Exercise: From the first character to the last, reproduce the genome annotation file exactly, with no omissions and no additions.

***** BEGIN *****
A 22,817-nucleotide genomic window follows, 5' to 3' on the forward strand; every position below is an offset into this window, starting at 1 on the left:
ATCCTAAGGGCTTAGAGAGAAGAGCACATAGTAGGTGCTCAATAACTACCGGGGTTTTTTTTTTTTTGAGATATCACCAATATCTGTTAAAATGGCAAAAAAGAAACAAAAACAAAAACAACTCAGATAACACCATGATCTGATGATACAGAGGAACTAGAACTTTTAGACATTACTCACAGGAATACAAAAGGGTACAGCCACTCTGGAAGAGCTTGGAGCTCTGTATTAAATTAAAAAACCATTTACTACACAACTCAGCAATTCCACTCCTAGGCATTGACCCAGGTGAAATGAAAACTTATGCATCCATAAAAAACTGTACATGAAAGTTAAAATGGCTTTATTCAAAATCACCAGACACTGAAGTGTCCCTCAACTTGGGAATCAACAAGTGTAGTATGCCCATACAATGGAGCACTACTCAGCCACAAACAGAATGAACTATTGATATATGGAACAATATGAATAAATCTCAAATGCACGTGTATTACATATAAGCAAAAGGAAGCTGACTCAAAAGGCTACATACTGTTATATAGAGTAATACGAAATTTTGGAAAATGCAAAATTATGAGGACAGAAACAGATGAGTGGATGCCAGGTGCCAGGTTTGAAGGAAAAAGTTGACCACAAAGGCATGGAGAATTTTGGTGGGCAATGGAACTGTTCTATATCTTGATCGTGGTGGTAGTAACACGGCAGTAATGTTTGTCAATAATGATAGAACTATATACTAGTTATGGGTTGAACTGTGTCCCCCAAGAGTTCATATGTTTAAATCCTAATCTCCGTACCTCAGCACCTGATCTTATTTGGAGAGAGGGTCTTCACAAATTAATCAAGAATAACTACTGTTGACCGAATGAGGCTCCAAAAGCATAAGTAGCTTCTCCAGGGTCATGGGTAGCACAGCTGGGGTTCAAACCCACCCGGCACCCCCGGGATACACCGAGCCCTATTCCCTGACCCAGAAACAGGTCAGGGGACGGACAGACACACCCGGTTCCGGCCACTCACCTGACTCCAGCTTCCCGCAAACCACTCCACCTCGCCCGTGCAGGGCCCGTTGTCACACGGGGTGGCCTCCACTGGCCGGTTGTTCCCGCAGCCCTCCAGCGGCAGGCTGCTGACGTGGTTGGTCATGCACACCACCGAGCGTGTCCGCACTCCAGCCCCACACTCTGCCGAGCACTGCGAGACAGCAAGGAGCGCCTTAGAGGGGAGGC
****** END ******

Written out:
A 22,817-nucleotide genomic window follows, 5' to 3' on the forward strand; every position below is an offset into this window, starting at 1 on the left:
ATCCTAAGGGCTTAGAGAGAAGAGCACATAGTAGGTGCTCAATAACTACCGGGGTTTTTTTTTTTTTGAGATATCACCAATATCTGTTAAAATGGCAAAAAAGAAACAAAAACAAAAACAACTCAGATAACACCATGATCTGATGATACAGAGGAACTAGAACTTTTAGACATTACTCACAGGAATACAAAAGGGTACAGCCACTCTGGAAGAGCTTGGAGCTCTGTATTAAATTAAAAAACCATTTACTACACAACTCAGCAATTCCACTCCTAGGCATTGACCCAGGTGAAATGAAAACTTATGCATCCATAAAAAACTGTACATGAAAGTTAAAATGGCTTTATTCAAAATCACCAGACACTGAAGTGTCCCTCAACTTGGGAATCAACAAGTGTAGTATGCCCATACAATGGAGCACTACTCAGCCACAAACAGAATGAACTATTGATATATGGAACAATATGAATAAATCTCAAATGCACGTGTATTACATATAAGCAAAAGGAAGCTGACTCAAAAGGCTACATACTGTTATATAGAGTAATACGAAATTTTGGAAAATGCAAAATTATGAGGACAGAAACAGATGAGTGGATGCCAGGTGCCAGGTTTGAAGGAAAAAGTTGACCACAAAGGCATGGAGAATTTTGGTGGGCAATGGAACTGTTCTATATCTTGATCGTGGTGGTAGTAACACGGCAGTAATGTTTGTCAATAATGATAGAACTATATACTAGTTATGGGTTGAACTGTGTCCCCCAAGAGTTCATATGTTTAAATCCTAATCTCCGTACCTCAGCACCTGATCTTATTTGGAGAGAGGGTCTTCACAAATTAATCAAGAATAACTACTGTTGACCGAATGAGGCTCCAAAAGCATAAGTAGCTTCTCCAGGGTCATGGGTAGCACAGCTGGGGTTCAAACCCACCCGGCACCCCCGGGATACACCGAGCCCTATTCCCTGACCCAGAAACAGGTCAGGGGACGGACAGACACACCCGGTTCCGGCCACTCACCTGACTCCAGCTTCCCGCAAACCACTCCACCTCGCCCGTGCAGGGCCCGTTGTCACACGGGGTGGCCTCCACTGGCCGGTTGTTCCCGCAGCCCTCCAGCGGCAGGCTGCTGACGTGGTTGGTCATGCACACCACCGAGCGTGTCCGCACTCCAGCCCCACACTCTGCCGAGCACTGCGAGACAGCAAGGAGCGCCTTAGAGGGGAGGC